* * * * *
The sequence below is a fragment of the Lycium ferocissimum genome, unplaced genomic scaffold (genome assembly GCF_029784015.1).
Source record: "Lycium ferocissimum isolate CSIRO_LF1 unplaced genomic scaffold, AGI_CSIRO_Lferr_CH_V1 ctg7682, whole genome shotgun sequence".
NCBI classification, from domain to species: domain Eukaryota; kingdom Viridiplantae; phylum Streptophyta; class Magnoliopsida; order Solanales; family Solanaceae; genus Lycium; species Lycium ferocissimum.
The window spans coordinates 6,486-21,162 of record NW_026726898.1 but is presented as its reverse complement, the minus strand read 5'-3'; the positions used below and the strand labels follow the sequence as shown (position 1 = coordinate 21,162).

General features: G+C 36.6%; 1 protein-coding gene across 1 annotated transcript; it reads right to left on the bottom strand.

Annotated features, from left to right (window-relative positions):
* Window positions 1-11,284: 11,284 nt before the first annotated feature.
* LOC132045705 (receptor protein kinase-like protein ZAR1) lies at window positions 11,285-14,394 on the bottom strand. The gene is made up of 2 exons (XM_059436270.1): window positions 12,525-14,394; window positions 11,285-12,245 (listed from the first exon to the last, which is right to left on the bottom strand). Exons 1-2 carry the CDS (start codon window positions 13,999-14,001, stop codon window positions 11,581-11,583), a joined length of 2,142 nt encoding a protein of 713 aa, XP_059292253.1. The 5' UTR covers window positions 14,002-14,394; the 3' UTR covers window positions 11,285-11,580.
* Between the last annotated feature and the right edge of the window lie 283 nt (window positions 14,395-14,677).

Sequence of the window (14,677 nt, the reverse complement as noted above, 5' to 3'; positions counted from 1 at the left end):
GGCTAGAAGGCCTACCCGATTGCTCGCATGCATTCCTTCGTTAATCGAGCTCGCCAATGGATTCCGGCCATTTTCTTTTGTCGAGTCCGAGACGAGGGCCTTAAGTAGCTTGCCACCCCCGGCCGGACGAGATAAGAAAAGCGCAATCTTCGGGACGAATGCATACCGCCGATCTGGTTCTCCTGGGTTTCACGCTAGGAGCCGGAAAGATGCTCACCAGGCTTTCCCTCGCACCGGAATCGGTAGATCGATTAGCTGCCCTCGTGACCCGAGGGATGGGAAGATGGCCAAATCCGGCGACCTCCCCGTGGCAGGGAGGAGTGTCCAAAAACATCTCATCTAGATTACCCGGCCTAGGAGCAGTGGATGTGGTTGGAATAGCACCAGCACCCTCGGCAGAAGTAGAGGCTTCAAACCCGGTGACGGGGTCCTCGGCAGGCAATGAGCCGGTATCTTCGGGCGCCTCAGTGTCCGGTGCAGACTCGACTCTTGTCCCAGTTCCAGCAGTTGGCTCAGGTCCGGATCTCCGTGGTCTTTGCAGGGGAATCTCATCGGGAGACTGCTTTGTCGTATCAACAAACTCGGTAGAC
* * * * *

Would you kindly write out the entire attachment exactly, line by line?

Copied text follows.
The sequence below is a fragment of the Lycium ferocissimum genome, unplaced genomic scaffold (genome assembly GCF_029784015.1).
Source record: "Lycium ferocissimum isolate CSIRO_LF1 unplaced genomic scaffold, AGI_CSIRO_Lferr_CH_V1 ctg7682, whole genome shotgun sequence".
NCBI classification, from domain to species: domain Eukaryota; kingdom Viridiplantae; phylum Streptophyta; class Magnoliopsida; order Solanales; family Solanaceae; genus Lycium; species Lycium ferocissimum.
The window spans coordinates 6,486-21,162 of record NW_026726898.1 but is presented as its reverse complement, the minus strand read 5'-3'; the positions used below and the strand labels follow the sequence as shown (position 1 = coordinate 21,162).

General features: G+C 36.6%; 1 protein-coding gene across 1 annotated transcript; it reads right to left on the bottom strand.

Annotated features, from left to right (window-relative positions):
* Window positions 1-11,284: 11,284 nt before the first annotated feature.
* LOC132045705 (receptor protein kinase-like protein ZAR1) lies at window positions 11,285-14,394 on the bottom strand. The gene is made up of 2 exons (XM_059436270.1): window positions 12,525-14,394; window positions 11,285-12,245 (listed from the first exon to the last, which is right to left on the bottom strand). Exons 1-2 carry the CDS (start codon window positions 13,999-14,001, stop codon window positions 11,581-11,583), a joined length of 2,142 nt encoding a protein of 713 aa, XP_059292253.1. The 5' UTR covers window positions 14,002-14,394; the 3' UTR covers window positions 11,285-11,580.
* Between the last annotated feature and the right edge of the window lie 283 nt (window positions 14,395-14,677).

Sequence of the window (14,677 nt, the reverse complement as noted above, 5' to 3'; positions counted from 1 at the left end):
GGCTAGAAGGCCTACCCGATTGCTCGCATGCATTCCTTCGTTAATCGAGCTCGCCAATGGATTCCGGCCATTTTCTTTTGTCGAGTCCGAGACGAGGGCCTTAAGTAGCTTGCCACCCCCGGCCGGACGAGATAAGAAAAGCGCAATCTTCGGGACGAATGCATACCGCCGATCTGGTTCTCCTGGGTTTCACGCTAGGAGCCGGAAAGATGCTCACCAGGCTTTCCCTCGCACCGGAATCGGTAGATCGATTAGCTGCCCTCGTGACCCGAGGGATGGGAAGATGGCCAAATCCGGCGACCTCCCCGTGGCAGGGAGGAGTGTCCAAAAACATCTCATCTAGATTACCCGGCCTAGGAGCAGTGGATGTGGTTGGAATAGCACCAGCACCCTCGGCAGAAGTAGAGGCTTCAAACCCGGTGACGGGGTCCTCGGCAGGCAATGAGCCGGTATCTTCGGGCGCCTCAGTGTCCGGTGCAGACTCGACTCTTGTCCCAGTTCCAGCAGTTGGCTCAGGTCCGGATCTCCGTGGTCTTTGCAGGGGAATCTCATCGGGAGACTGCTTTGTCGTATCAACAAACTCGGTAGAC